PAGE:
I think I mentioned in the post where I discussed the decision for the new domain that the design work was done a year ago. Sometime during the last year I had new thoughts about what I wanted to include in the sidebar.
The biggest change is the addition of the Sponsors section. Once I made the decision to include ads it helped shape the dimensions of the rightmost sidebar.
For awhile the sidebars were looking very different here on the blog and on the rest of the site. Over time I made the decision to keep blog related elements in the rightmost sidebar and keep more general navigational elements in the inner sidebar. That’s when the design really started coming together for me.
Does The Design Meet The Design Goals?
I think it does. Despite the cooler colors I think the design is warmer and more inviting than the previous one. I hope the thread comments will get some of you to start replying to each other instead of only replying to me and the post. The poll I’ve added below the menu will be another way you can interact with me and the site.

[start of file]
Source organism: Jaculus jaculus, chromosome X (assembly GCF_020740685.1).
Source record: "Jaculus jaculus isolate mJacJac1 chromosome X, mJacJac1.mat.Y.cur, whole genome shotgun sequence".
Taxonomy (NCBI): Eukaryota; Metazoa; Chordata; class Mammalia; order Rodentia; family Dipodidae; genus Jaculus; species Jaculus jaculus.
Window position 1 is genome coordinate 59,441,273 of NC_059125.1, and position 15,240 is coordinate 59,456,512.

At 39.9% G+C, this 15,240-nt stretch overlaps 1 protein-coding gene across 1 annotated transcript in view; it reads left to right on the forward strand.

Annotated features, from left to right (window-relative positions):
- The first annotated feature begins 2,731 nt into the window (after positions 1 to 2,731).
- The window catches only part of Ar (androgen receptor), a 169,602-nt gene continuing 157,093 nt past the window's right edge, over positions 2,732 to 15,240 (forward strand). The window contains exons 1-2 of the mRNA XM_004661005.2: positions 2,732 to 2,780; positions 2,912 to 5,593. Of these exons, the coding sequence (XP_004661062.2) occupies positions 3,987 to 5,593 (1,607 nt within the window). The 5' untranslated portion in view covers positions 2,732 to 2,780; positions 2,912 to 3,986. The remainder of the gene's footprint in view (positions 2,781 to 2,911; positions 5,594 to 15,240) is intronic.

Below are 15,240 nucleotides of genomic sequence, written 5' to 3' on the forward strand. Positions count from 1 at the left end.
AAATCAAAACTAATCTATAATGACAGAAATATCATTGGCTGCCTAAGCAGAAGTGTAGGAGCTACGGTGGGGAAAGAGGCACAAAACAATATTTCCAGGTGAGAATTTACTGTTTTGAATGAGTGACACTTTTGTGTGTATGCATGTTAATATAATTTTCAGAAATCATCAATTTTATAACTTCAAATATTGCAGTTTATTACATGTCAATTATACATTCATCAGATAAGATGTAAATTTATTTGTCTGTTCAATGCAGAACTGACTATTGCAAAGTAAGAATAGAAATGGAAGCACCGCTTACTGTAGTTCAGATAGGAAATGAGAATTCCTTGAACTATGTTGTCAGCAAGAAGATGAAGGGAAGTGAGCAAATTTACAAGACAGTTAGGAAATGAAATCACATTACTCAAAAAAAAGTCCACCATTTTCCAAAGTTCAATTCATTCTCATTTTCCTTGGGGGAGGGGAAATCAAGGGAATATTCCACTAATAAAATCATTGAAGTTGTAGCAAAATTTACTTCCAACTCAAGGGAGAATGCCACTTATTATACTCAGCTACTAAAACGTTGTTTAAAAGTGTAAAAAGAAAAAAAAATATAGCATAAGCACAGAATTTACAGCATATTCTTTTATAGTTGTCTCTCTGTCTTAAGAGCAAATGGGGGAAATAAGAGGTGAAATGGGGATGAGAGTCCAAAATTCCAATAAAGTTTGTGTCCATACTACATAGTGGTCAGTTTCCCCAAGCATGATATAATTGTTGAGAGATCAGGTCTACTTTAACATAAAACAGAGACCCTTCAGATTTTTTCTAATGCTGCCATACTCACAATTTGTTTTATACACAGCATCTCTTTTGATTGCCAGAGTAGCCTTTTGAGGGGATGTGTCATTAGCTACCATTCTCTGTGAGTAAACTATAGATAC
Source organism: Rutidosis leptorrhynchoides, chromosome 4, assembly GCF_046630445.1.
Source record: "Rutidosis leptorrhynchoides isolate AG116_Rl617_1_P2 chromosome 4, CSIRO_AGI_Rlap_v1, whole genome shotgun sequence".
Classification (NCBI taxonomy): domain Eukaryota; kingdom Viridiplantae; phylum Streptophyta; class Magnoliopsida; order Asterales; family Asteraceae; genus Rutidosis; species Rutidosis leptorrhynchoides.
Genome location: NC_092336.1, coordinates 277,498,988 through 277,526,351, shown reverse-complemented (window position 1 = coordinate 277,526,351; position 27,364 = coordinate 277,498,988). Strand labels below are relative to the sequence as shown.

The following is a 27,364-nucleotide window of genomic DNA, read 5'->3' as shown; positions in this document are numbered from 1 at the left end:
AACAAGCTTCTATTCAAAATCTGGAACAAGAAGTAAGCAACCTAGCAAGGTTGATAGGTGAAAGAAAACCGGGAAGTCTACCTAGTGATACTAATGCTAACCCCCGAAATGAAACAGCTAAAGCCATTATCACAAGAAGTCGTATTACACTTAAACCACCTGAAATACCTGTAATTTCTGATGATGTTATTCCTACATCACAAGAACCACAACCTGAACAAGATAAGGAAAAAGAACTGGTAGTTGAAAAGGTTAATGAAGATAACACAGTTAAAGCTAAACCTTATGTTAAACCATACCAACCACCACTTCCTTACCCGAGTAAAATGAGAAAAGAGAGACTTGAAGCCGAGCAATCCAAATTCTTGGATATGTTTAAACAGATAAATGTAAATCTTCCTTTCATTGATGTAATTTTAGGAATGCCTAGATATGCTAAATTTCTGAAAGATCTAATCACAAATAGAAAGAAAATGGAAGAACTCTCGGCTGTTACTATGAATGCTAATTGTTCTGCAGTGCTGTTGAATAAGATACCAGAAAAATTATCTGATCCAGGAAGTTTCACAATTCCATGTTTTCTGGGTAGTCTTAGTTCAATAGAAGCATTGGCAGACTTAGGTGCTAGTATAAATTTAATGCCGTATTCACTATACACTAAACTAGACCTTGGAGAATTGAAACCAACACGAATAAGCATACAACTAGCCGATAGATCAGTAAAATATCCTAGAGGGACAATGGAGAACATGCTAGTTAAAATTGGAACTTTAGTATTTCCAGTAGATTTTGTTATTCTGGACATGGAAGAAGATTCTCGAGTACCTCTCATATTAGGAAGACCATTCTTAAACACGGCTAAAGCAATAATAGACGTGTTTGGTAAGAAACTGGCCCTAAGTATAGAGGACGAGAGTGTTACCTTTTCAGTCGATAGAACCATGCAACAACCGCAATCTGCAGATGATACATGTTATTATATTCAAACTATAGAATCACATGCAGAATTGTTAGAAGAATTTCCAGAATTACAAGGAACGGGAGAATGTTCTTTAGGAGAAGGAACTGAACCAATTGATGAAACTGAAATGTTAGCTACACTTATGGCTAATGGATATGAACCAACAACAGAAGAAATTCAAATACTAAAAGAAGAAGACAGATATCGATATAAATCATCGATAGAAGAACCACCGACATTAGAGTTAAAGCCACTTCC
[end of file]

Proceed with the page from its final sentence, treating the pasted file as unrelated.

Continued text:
The tone of the copy has completely changed from the former businesslike language to the now more personal language. Before I came across as something larger than a single person company. Now it should be clear this site and business is me and I’ve done what I could to inject more of myself and my personality into it.